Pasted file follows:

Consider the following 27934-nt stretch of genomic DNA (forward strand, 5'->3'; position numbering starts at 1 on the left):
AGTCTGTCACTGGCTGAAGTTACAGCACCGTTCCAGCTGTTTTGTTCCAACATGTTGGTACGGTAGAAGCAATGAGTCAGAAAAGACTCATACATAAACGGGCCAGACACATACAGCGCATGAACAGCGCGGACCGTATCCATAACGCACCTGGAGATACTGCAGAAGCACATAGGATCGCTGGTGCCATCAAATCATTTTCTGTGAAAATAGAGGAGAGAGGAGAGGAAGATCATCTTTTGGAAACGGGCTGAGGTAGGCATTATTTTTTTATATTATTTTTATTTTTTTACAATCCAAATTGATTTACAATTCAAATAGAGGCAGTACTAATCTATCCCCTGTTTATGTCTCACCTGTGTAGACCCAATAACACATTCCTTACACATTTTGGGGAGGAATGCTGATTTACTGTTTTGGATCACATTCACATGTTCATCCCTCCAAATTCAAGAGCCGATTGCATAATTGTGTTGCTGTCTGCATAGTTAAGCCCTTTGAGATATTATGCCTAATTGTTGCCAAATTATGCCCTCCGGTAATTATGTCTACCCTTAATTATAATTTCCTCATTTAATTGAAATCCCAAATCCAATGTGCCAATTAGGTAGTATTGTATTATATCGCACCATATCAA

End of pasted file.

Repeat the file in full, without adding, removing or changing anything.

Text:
Consider the following 27934-nt stretch of genomic DNA (forward strand, 5'->3'; position numbering starts at 1 on the left):
AGTCTGTCACTGGCTGAAGTTACAGCACCGTTCCAGCTGTTTTGTTCCAACATGTTGGTACGGTAGAAGCAATGAGTCAGAAAAGACTCATACATAAACGGGCCAGACACATACAGCGCATGAACAGCGCGGACCGTATCCATAACGCACCTGGAGATACTGCAGAAGCACATAGGATCGCTGGTGCCATCAAATCATTTTCTGTGAAAATAGAGGAGAGAGGAGAGGAAGATCATCTTTTGGAAACGGGCTGAGGTAGGCATTATTTTTTTATATTATTTTTATTTTTTTACAATCCAAATTGATTTACAATTCAAATAGAGGCAGTACTAATCTATCCCCTGTTTATGTCTCACCTGTGTAGACCCAATAACACATTCCTTACACATTTTGGGGAGGAATGCTGATTTACTGTTTTGGATCACATTCACATGTTCATCCCTCCAAATTCAAGAGCCGATTGCATAATTGTGTTGCTGTCTGCATAGTTAAGCCCTTTGAGATATTATGCCTAATTGTTGCCAAATTATGCCCTCCGGTAATTATGTCTACCCTTAATTATAATTTCCTCATTTAATTGAAATCCCAAATCCAATGTGCCAATTAGGTAGTATTGTATTATATCGCACCATATCAA